An Organic Farm in Mountain View? Yes! An Honest Letter
Original post made by Daniel Mart on Sep 21, 2007
We "need" preserved open space for an organic farm. The decision to develop the entire over-century-old farm on Grant Road in Mountain View, CA is beyond devastating; not so much because many of my childhood memories revolve around times spent there, but mostly because historical, agricultural and biological significance has taken a backseat to man-made laws that in this case undermines common-sense. Why not develop Coyote Valley right now? Bulldoze Hidden Villa? Rid this world of every acre of preserved open space in and surrounding this valley? What is the limit here? Has our world become so big-headed that all man has to do is write a single law into the books and as a result all of our open wilderness is gone tomorrow? Or can we look past that simple -- yet all-too-realistic -- analogy, and realize that our right to live is no more valid than that of other species? That man, that "human beings," are really no different than the bird, the snake, the lizard, or the skunk? Sure, we may eat and move our bodies differently, but do these creatures not have unique behaviors and ways of communicating that are "just" as valid?
As a whole, humans are not a ruthless species; none of you are bad people, nor by constructing houses, malls and golf courses, do you intend to do any harm. It is just that our world has become so brainwashed and fed such garbage by huge corporations and the like; somewhere along the way, we have gotten the idea that human beings are morally superior to everything else. It is now finally time for us to sit back and look at what is happening; to take notice of what is being destroyed for the so-called "betterment of mankind." It is time for us to look at how our tax-dollars are being spent; how many of our own governments anti-environmental dealings are being kept out of the news; how many of our own actions are destroying "our" home, much less the homes of other species. It is time for us to finally wake up.
And is it not ironic that while we are overly-developing in the name of progress, what we are really doing is destroying vital elements to not only the food chain, but also to the sustainability of life as we know it? "Everything" in biodiversity is connected; everything from the richest soil found anywhere (this valley) to the plants, grass and flowers growing in that soil to the insects who rely on and help nourish it all every day to the atmosphere which helps everything grow (and yet is being threatened by human activity) to the food which plants produce for us as a result of this amazing -- and all-too-vital -- process. And the more of this we destroy, the more of our future goes with it.
But, money talks, and unfortunately the environment and wildlife almost always takes a back seat at meetings. It is a constant uphill battle; but the awesome news is that we, the majority of the public, are fighting for ethics and morals; and that will "always" be the right thing.
There must be a balance. And when we have reached a point where people get rid of open space or wilderness simply because they need money (which is why the owners f Grant Roads Farm -- daughters of the previous owner who, during his lifetime, turned down numerous offers to sell the land -- opted to sell the space), then we need to take a major step back and look at ourselves. If man has reached the point where he knowingly gets rid of open space that easily, then what kind of world are we living in?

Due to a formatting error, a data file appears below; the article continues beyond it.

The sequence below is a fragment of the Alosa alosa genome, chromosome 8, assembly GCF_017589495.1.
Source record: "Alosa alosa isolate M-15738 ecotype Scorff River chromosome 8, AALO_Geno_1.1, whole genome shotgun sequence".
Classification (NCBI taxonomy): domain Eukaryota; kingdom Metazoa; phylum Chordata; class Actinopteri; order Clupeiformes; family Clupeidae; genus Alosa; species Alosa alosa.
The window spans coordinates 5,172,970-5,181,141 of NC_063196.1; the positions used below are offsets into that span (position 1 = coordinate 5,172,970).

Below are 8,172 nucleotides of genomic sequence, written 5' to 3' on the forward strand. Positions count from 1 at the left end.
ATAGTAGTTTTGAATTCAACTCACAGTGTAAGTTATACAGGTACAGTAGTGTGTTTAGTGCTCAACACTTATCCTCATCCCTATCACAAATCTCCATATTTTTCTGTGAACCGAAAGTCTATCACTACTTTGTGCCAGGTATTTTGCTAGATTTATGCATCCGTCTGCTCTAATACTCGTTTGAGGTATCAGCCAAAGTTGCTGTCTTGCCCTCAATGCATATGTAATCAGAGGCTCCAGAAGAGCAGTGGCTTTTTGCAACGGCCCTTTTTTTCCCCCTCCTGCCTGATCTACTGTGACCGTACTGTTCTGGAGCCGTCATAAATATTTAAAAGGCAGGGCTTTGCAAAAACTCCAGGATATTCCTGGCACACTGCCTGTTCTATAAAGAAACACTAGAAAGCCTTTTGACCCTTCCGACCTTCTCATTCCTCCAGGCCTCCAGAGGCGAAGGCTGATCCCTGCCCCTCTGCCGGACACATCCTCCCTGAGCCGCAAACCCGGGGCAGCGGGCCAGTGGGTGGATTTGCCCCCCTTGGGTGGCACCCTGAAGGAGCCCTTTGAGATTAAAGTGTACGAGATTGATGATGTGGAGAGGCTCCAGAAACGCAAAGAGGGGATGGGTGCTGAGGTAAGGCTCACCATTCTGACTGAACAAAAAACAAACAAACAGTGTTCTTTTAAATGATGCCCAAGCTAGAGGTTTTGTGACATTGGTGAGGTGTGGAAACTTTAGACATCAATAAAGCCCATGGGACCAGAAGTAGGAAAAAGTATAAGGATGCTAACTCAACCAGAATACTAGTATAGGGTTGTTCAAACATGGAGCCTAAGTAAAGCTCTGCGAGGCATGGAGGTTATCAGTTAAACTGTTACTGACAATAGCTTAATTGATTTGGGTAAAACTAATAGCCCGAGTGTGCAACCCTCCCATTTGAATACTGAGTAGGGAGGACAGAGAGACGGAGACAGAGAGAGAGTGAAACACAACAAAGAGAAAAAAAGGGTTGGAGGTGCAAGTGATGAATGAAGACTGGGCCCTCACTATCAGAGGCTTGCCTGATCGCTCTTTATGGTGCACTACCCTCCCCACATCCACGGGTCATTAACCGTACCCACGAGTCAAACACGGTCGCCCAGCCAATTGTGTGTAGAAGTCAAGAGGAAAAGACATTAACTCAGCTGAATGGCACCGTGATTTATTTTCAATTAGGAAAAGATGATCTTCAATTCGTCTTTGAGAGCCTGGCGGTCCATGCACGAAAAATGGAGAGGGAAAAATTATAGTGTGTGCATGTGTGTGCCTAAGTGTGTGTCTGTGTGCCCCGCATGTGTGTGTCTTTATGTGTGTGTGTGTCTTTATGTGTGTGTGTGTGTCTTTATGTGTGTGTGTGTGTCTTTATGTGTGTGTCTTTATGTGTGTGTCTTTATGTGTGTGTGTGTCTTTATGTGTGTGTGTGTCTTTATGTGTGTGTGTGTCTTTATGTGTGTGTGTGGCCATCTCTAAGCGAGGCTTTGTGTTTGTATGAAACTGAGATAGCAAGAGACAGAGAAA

It is assumed that the addition of housing over the farm on Grant Road is progress, and that as a result of this progress we will be better off in the long-term.
Nothing could be farther from the truth.
I don't even know why city councils hold meetings on open; nothing "ever" seems to be preserved by them. Fruit orchards are destroyed to make way for new shopping centers. Gorgeous trees and mini-forests are replaced by huge hotels and restaurants. Back at the initial Grant Road Farm vote in May, the results were 4-2 in our favor. Back at the final vote, the result was 6-1 in favor of total development. This to me is extremely suspicious and so indicative of government today; the fact that it's local does not make a difference. It does not matter how kind-mannered the officials may be. The vote to destroy the over-100-year-old farm was already pre-determined, and all the meeting was was a clever way to make a gullible public believe that a solution had been reached by a process deemed both democratic and fair. I apologize if this seems crude; I apologize if this is too straight-forward; and I apologize if a naÔve, rose-colored view of the world makes this hard for you to hear. But, when our world has reached such a low and desperate point, a point where common sense and respect are being tossed out faster than yesterday's newspapers, "we" have reached the point where only straight-forwardness and brutal honesty will do.
To conclude, let me tell you one thing: a lot of people do not this world; a lot of people are sick of this world and the gullibility of a naÔve public; a lot of people are stepping up to the environmental battlefield; and a lot of people will not take any more nonsense. If we indeed have the right to live, should we not do everything we can to preserve all of it? To weigh it all on an equal scale?
If you were a member and logged in you could track comments from this story.
Palo Alto quietly gets new evening food truck market
By Elena Kadvany | 4 comments | 3,643 views
On Tour at Selective Schools: Chapman, La Verne, Redlands, Whittier
By John Raftrey and Lori McCormick | 0 comments | 1,340 views